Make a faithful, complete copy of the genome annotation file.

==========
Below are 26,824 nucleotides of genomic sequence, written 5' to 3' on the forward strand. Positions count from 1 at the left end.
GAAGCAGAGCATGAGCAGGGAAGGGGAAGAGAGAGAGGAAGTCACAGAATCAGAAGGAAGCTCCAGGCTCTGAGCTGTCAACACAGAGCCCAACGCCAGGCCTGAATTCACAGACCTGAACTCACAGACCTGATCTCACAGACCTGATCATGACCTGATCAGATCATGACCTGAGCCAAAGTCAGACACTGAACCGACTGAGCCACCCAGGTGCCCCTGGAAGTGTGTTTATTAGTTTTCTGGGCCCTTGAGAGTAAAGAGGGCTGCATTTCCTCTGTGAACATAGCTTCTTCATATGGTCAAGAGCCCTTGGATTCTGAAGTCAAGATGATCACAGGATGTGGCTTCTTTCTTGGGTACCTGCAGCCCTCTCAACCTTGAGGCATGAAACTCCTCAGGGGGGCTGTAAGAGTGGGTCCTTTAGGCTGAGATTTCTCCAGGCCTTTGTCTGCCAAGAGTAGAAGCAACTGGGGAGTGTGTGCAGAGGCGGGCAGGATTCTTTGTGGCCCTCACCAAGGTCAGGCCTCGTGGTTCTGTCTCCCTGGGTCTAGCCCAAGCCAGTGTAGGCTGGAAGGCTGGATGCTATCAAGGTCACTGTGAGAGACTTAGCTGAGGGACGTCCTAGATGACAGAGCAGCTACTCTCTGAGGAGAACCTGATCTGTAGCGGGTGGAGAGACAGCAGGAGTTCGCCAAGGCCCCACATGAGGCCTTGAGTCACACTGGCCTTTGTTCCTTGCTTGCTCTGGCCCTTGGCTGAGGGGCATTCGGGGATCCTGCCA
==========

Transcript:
Below are 26,824 nucleotides of genomic sequence, written 5' to 3' on the forward strand. Positions count from 1 at the left end.
GAAGCAGAGCATGAGCAGGGAAGGGGAAGAGAGAGAGGAAGTCACAGAATCAGAAGGAAGCTCCAGGCTCTGAGCTGTCAACACAGAGCCCAACGCCAGGCCTGAATTCACAGACCTGAACTCACAGACCTGATCTCACAGACCTGATCATGACCTGATCAGATCATGACCTGAGCCAAAGTCAGACACTGAACCGACTGAGCCACCCAGGTGCCCCTGGAAGTGTGTTTATTAGTTTTCTGGGCCCTTGAGAGTAAAGAGGGCTGCATTTCCTCTGTGAACATAGCTTCTTCATATGGTCAAGAGCCCTTGGATTCTGAAGTCAAGATGATCACAGGATGTGGCTTCTTTCTTGGGTACCTGCAGCCCTCTCAACCTTGAGGCATGAAACTCCTCAGGGGGGCTGTAAGAGTGGGTCCTTTAGGCTGAGATTTCTCCAGGCCTTTGTCTGCCAAGAGTAGAAGCAACTGGGGAGTGTGTGCAGAGGCGGGCAGGATTCTTTGTGGCCCTCACCAAGGTCAGGCCTCGTGGTTCTGTCTCCCTGGGTCTAGCCCAAGCCAGTGTAGGCTGGAAGGCTGGATGCTATCAAGGTCACTGTGAGAGACTTAGCTGAGGGACGTCCTAGATGACAGAGCAGCTACTCTCTGAGGAGAACCTGATCTGTAGCGGGTGGAGAGACAGCAGGAGTTCGCCAAGGCCCCACATGAGGCCTTGAGTCACACTGGCCTTTGTTCCTTGCTTGCTCTGGCCCTTGGCTGAGGGGCATTCGGGGATCCTGCCA